Illustration by KL./

By Natasha Phillips


Iran is being accused of interfering with the internal affairs of Western governments as it responds to their treatment and sentencing of senior Iranian officials.

Last month, a Swedish court sentenced former Iranian government official Hamid Nouri to life imprisonment for war crimes. Nouri received the verdict on July 14 for his role in the execution of thousands of political prisoners in Iran in 1988.

ANALYSIS: Hamid Nouri’s Life Sentence Is A Condemnation of Iran 

In the days leading up to the sentence, the Iranian government threatened to execute the Swedish scientist Ahmadreza Djalali, detained in Iran on alleged spying charges, if Nouri was not released. Tehran called the trial illegal and warned that a sentence would harm bilateral ties with Sweden. And on July 30, Iran said it had arrested a Swedish tourist travelling in Iran.

The announcement was viewed by human rights groups as a form of retribution for the verdict.

“The Islamic Republic has had a broad and sustained campaign of meddling across Western nations for decades,” said Behnam Ben Taleblu, a senior fellow at Washington-based think tank the Foundation for Defence of Democracies (FDD). “This long arm is as diverse as the threats emanating from Tehran itself to include terrorism, money laundering, cyber enabled economic warfare, attempted electoral interference and assassination.”

“Iran has constantly sought to use innocent persons, be they dual nationals or foreign citizens visiting Iran, as a pawn to adjudicate claims against the West. Innocent people are being weaponized in a crass attempt by Tehran to block accountability,” Taleblu told Kayhan Life.

ANALYSIS: How Hostage Taking Is An Integral Part of Iran’s Foreign Policy

Meanwhile in New York, a man carrying an AK-47 rifle and behaving suspiciously outside the home of Iranian dissident and gender equality advocate Masih Alinejad was arrested on July 28, stoking concerns that Tehran was plotting to assassinate the campaigner.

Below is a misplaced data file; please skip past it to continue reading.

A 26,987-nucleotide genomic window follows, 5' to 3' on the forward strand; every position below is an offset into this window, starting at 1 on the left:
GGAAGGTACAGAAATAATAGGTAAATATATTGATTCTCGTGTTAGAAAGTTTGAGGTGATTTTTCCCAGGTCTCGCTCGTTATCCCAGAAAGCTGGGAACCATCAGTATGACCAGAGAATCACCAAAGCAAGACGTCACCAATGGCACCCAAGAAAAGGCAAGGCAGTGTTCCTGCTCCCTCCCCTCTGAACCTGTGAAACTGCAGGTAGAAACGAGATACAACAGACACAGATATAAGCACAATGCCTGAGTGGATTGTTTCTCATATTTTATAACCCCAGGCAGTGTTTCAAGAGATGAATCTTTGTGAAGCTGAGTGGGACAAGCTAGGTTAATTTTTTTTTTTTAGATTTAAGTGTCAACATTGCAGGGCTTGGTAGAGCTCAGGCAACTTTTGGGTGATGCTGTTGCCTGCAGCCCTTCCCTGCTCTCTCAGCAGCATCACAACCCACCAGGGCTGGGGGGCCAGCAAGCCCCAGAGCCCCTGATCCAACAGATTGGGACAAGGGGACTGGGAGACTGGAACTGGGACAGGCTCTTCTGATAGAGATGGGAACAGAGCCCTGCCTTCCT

The arrest followed an alleged attempt last year to kidnap Alinejad. The plot was foiled by the Central Intelligence Agency (CIA), leading to four men believed to be members of Iran’s intelligence network being charged on July 14.

Responding to the arrest in an interview with CNN, Alinejad told the Iranian government to “Go to hell,” and added: “I’m not scared of you. You can kill me, but you cannot kill the idea. The idea is just fighting for freedom.”  Alinejad called on US President Joe Biden to expel all Iranian diplomats from the country, and warned that otherwise, more Americans would be targeted on US soil.

US Security Advisor Expresses Concern Over Iranian-American Gender Equality Advocate’s Safety

Iran faces continuous accusations of detaining foreign and dual nationals to gain political leverage while negotiating deals with Western states.

On July 21, Belgium’s parliament approved a prisoner exchange between Belgium and Iran, a move that was met with strong criticism by Belgian lawmakers and Iranian opposition groups. The agreement — which has yet to be approved by Iran’s parliament — would likely see the release of Assadollah Assadi, an Iranian diplomat convicted of attempting to bomb an opposition rally in Paris, in exchange for that of the detained Belgian aid worker Olivier Vandecasteele. Brussels believes that the agreement is the only way to secure Vandecasteele’s freedom.

Several Belgian lawmakers and Iranian opposition groups have warned that the treaty would embolden Tehran in its hostage-taking practices, and weaken Brussels.

“Should Western states like Belgium think their latest law will empower them and defend their nationals, they would be gravely mistaken. The law offers a glide path for actors like the Islamic Republic to further their campaign of hostage taking, an act which is as old as the regime itself,” Taleblu said.

Some think tanks go still further and see the agreement as an encouragement of  terrorism.

“We believe this week’s treaty will have two devastating results. The first of these will be more attacks,” wrote Cameron Khansarinia, the policy director for Washington-based the National Union for Democracy in Iran, and Kaveh Shahrooz, a senior fellow at Canada’s Macdonald-Laurier Institute, in a Politico opinion piece.

“With the knowledge that prisoner swaps are an easy option, Tehran will now instruct more ‘diplomats’ and other operatives to engage in terrorism,” they wrote in the Aug. 1 column.

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